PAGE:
But despite these measures, the effects are going to be devastating. Many tens of thousands of animals have already been exterminated and burned, with many more to come. In Great Britain, 4.5 million cattle have already been destroyed because of the "mad cow disease" (bovine spongiform encephalitis, BSE). And now on top of this will probably come another few hundred thousand, plus about the same number of sheep and pigs, because of hoof-and-mouth disease. On the continent, hundreds of herds have already been destroyed. All these animals can yield us neither milk nor meat; they have been entirely lost for human consumption, and for breeding. The politicians nowadays like to describe this euphemistically as "taking them out of the food chain." All told, 1.2 million cattle will end up being destroyed in the wake of the BSE crisis, and now another 1.7 million will follow them.
Now, this is indeed a huge quantity of food--of meat, milk, and milk produces--that will be destroyed. And if Europeans had not been able to procure what they lacked from other parts of the world, we Europeans would have long since died of hunger. But, for many years now, one instrument of international agricultural policy, has been the creation of artificial food shortages. And now, on top of this comes the new epidemic. This in turn means that the fat, industrialized countries have seen food become increasingly scarce and thus more expensive. And so, the days when agricultural products could be used as the main hedge against inflation, are drawing to a close, and soon the exact opposite will be the case.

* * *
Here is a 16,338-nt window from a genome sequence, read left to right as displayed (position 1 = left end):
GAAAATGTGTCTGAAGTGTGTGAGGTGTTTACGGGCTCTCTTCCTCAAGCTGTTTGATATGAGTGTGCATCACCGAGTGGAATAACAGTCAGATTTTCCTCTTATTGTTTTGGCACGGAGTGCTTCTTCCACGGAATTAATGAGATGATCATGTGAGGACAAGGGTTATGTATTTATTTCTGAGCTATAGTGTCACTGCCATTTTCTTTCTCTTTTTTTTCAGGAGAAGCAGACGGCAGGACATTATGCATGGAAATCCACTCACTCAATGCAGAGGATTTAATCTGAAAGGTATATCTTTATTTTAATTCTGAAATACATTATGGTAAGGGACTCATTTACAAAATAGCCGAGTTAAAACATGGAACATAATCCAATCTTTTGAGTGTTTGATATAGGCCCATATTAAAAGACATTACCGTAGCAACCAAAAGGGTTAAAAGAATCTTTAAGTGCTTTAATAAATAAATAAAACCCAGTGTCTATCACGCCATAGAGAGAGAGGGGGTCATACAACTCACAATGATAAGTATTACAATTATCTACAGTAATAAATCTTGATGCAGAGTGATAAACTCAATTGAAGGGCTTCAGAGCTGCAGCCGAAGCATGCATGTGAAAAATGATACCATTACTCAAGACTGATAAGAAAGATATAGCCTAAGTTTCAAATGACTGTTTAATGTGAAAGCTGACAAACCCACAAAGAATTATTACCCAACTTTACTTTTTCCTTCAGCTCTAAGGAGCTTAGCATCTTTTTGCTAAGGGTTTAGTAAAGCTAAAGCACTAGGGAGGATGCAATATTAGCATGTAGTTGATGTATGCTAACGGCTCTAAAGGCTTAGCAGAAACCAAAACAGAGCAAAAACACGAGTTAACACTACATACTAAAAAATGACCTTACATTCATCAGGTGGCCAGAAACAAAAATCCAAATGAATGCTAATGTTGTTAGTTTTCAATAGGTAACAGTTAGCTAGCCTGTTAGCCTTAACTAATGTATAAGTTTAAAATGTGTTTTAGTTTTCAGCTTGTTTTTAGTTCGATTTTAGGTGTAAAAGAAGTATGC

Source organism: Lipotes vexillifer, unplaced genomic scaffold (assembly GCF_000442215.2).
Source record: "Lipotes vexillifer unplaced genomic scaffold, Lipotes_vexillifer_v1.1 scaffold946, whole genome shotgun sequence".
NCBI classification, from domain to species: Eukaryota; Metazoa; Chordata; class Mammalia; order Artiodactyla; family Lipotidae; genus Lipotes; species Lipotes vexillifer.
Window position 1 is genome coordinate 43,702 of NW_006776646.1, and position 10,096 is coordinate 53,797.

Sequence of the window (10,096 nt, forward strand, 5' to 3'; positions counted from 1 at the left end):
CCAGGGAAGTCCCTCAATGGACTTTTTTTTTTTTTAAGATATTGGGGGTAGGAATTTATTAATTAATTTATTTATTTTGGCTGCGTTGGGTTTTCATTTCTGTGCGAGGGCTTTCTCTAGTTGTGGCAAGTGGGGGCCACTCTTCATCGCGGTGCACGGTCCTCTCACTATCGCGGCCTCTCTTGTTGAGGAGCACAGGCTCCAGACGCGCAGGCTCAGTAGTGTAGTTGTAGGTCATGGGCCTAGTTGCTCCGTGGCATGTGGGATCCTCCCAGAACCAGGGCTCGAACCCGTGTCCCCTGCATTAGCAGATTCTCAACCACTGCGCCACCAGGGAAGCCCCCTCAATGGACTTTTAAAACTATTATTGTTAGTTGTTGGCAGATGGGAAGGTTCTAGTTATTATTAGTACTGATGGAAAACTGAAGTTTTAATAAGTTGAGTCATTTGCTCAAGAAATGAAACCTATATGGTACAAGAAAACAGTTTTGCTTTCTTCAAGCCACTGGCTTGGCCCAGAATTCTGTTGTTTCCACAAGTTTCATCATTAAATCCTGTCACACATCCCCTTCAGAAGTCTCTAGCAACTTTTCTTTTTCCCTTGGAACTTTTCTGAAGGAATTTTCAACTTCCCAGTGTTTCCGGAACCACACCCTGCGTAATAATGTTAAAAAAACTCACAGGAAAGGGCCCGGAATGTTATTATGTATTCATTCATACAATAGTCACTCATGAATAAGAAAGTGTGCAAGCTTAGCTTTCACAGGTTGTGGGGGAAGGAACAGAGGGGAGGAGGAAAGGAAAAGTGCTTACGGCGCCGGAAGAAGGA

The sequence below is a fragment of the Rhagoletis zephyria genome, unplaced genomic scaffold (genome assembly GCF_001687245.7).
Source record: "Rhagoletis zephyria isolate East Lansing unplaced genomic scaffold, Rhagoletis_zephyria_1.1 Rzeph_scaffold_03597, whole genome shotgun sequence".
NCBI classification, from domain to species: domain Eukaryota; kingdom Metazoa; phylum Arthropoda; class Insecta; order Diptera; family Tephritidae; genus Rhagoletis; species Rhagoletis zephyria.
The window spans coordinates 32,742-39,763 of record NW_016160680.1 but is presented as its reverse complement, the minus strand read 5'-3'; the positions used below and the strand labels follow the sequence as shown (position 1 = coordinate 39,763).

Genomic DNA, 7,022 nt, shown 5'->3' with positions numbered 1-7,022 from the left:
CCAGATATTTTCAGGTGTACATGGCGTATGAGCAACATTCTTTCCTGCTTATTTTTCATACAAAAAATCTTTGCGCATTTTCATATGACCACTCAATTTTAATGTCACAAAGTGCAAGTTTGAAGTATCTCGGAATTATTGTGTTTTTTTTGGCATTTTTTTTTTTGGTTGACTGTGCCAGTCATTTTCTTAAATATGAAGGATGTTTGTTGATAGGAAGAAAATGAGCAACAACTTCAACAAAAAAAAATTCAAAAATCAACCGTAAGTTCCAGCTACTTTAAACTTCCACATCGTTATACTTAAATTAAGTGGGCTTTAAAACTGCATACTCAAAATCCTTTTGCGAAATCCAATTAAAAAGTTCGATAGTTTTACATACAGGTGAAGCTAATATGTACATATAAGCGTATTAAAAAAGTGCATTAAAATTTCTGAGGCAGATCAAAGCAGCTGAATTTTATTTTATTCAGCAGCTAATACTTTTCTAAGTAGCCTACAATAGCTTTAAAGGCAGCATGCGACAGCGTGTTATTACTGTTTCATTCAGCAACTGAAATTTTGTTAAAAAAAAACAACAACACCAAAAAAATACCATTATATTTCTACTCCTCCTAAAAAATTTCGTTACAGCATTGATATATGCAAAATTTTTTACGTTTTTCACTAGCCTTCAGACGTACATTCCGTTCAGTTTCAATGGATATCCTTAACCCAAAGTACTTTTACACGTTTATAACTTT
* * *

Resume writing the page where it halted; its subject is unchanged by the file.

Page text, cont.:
The crisis unleashed by this new epidemic, is a clear warning to us all. It gives us a graphic picture of the failures of our recent economic and agricultural policies--globalization, deregulation, maximization of profits--and literally cries out for a fundamental reorientation. And this will have to be precisely the opposite of what German Consumer Protection Minister Renate Künast and, more recently, Tony Blair, have been preaching. It is not a matter of "reshaping globalization," and injecting a bit more "circulation economics." Rather, there must be a radical break with the current policy.
National Food Security
The first and foremost task of any nation's agricultural policy, must be to provide food for its own citizens; only after that, should export come into play. With this weighting of policy priorities, the worst problems and dangers confronting us right now, would be solved. A further step to be taken, is the establishment of a system of parity pricing. Farmers must receive a guarantee that the prices paid to them will at least cover their production costs, and give them a small profit for reinvestment purposes. These two small changes could turn today's entire absurd system topsy-turvy--i.e., back onto its feet. It wouldn't create a new mountain of paperwork, either. On the contrary, hundreds of regulations could be abolished, and agriculture subsidies could be largely eliminated. Agricultural Policy would suddenly become transparent and manageable.
The "ecologization," however, which is currently being pushed throughout Europe, is only making matters worse. It has brought a flood of new regulations, laws, and subsidies, and has not had the slightest effect on the process of globalization. It is merely serving to further curtail food production, and is applying more heat to a now-impending explosion of consumer prices.
We are at the end of an epoch, and the question now, is: Which direction shall we take? Will we follow Great Britain into the Post-Industrial Age, which has all the trappings of the old feudal order? Or, will we make a daring break, and open up at least a distant view of a more friendly future?